Some of the most memorable moments in the
Bond series have been provided by the incomparable "Bond
girls" and the diabolical villains Agent 007 has faced.
Campbell notes, "I think the women in this film are far stronger than they have been in the past and certainly not as reliant on James Bond. Both Xenia and Natalya are quite capable of looking after themselves."
Famke Janssen stars as the desirable but deadly Xenia Onatopp. The actress was cast on the heels of her starring role in another United Artists film, Lord of Illusions.
"I was thrilled," Janssen declares. "Xenia gave me a great opportunity to be all the things I would sometimes like to be but could never get away with. Xenia is a killer who definitely enjoys life."
"I think every man wants to be James Bond...and it's always been my secret desire too. Xenia comes very close: she loves to drive fast, shoot guns, gamble...and she loves men--in her own way. There's a kind of animal attraction between her and James," she adds laughing, "because Xenia's definitely an animal."
Izabella Scorupco won the role of Natalya Simonova, a Russian computer programmer who is thrust into an initially uneasy alliance with Bond. She was discovered in Sweden during an international casting search that encompassed the United States and Europe.
"I loved the part of Natalya," Scorupco declares. "She's very strong and very brave, and she has a lot more energy than I've ever had--always on the run and escaping."
The actress adds that she has no problem with the designation given to the women of past Bond adventures. "I don't mind being called a 'Bond girl'; I take it as a compliment. I've always loved the Bond films--the glamorous locations, the extraordinary situations--so even if they'd had me running around on high heels and sighing, 'Oh James,' I would have done it. For me, it's being part of a legend. It's just fantastic."
Heading Bond's opposition in GoldenEye is Sean Bean as Alec Trevelyan, who, as Martin Campbell points out, is not your typical Bond villain. "We wanted someone who was Bond's equal, both physically and mentally, rather than some madman trying to take over the world, so when they finally confront each other, it's a hell of a fight."
Bean affirms, "When we first meet Alec, he appears to be a trusted friend and ally of James Bond. He's a highly trained secret service agent who has risen to the top by using his wits and razor sharp reactions. They are a good match--each knowing that the other can be a totally professional, ruthless killer when he wants to be--so the final confrontation between them is powerful and very spectacular."
"I like playing the villain," the actor continues, "if it's a strong, meaty part like this. The villain has always been an integral ingredient to the success of the Bond films, and Trevelyan is a good adversary to Bond in this adventure."
Screen veteran Joe Don Baker had previously
squared off with James Bond in a decidedly
"I think I'm one of only a couple of actors to play two different parts in the Bond movies," Baker muses. "I've played both villain and hero now, and it's difficult to say which I prefer. In general, you tend to have more fun playing a bad guy, but if it's a good guy like Jack Wade, who has a lot of colors to him, then that's a lot of fun too. There are many levels to Wade, which made him an interesting role to play...and I'd welcome the chance to do it again." The Bond films have several time-honored traditions, three of the most beloved of which are Agent 007's colleagues in Her Majesty's Secret Service: M, Q, and Miss Moneypenny.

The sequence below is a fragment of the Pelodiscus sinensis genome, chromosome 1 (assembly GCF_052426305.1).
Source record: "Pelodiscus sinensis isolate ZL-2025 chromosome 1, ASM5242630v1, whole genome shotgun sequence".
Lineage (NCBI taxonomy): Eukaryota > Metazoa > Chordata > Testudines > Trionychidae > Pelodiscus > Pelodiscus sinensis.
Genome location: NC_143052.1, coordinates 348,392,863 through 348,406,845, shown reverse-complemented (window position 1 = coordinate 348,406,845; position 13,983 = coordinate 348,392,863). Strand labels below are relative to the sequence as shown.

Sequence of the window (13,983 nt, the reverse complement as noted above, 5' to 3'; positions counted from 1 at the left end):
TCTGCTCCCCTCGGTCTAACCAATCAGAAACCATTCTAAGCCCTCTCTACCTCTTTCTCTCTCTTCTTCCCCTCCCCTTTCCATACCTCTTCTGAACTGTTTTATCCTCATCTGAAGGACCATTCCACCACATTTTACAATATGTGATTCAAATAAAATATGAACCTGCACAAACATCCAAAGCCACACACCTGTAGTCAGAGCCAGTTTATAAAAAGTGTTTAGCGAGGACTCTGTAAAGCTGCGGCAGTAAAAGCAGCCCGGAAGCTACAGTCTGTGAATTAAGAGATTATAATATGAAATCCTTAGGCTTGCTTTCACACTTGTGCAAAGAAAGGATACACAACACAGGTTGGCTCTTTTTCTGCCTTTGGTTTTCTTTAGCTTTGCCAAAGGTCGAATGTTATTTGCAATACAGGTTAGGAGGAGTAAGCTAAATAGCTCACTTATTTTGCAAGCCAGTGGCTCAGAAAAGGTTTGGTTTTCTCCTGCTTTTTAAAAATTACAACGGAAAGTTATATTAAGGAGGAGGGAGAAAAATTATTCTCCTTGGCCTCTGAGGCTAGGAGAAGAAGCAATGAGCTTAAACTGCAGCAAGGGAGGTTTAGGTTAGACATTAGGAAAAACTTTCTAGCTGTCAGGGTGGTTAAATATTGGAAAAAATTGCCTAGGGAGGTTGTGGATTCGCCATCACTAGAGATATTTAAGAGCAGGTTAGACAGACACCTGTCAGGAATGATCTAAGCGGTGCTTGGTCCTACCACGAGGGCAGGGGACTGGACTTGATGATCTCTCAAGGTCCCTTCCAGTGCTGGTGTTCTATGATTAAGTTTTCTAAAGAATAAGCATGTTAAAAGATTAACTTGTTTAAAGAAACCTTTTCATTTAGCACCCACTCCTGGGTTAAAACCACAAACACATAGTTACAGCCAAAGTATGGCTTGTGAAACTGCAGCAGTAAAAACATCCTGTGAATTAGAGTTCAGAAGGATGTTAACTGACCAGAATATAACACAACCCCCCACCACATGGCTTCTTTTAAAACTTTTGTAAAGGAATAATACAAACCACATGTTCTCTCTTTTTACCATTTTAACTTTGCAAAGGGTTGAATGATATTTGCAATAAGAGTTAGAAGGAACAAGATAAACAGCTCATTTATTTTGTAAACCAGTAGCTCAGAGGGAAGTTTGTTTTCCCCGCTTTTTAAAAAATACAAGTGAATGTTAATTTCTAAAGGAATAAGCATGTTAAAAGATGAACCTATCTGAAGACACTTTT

In a break with tradition, however, Bond's boss, known only as M, is being played for the first time by a woman, esteemed British stage and screen actress Dame Judi Dench. As M, the actress utters a line to 007 that is destined to become a Bond classic, "I think you are a sexist, misogynist dinosaur."
"She just nails him," Brosnan laughs. "It adds a distinctly different slant to Bond's relationship with M. As an actor, working with Judi was certainly one of the highlights of the movie for me. She's a magnificent actress, a great lady and a wonderful person."
Dench recalls, "I was absolutely delighted when I got the call, because I've been a huge Bond fan for years and Bernard Lee, who originally played the part, was a great friend of mine. I can now refer to myself as a Bond woman, and will indeed for the rest of my career."
"I enjoyed playing M," she adds. "She adopts quite a tough line in this movie, but, then again, how would you become head of MI6 by being anything but tough?"
Returning for his 15th Bond adventure is
Desmond Llewelyn, playing the ingenious Q, the inventor of the
amazing gadgets that have gotten Bond out of more than his share
of tight spots. His exasperated admonition, "grow up, 007,"
has now been directed to every actor to
Llewelyn has become so identified with the character of Q that fans are often caught by surprise at his own admitted ineptitude with gadgets. "I'm hopeless," he confesses. "I can't fix anything; I can hardly put a kettle on, let alone set a video. I've been in hotels with those plastic card keys and I put my card in and, of course, it sticks. Somebody comes to help me, recognizes me and says, 'Well, I would think you ought to be able to do it.'"
Samantha Bond--no relation--appears in her first Bond movie as M's efficient assistant, Miss Moneypenny.
Completing the collection of friends and foes are: British television favorite Robbie Coltrane as the dangerous Russian arms dealer Valentin Zukovsky; actor and writer Alan Cumming as the traitorous computer wizard Boris Grishenko; distinguished German actor Gottfried John as the sinister Russian General Ourumov; venerable French stage and screen actor Tcheky Karyo as Russian Defense Minister Dimitri Mishkin; and Minnie Driver in the cameo role of a Russian Country & Western singer.
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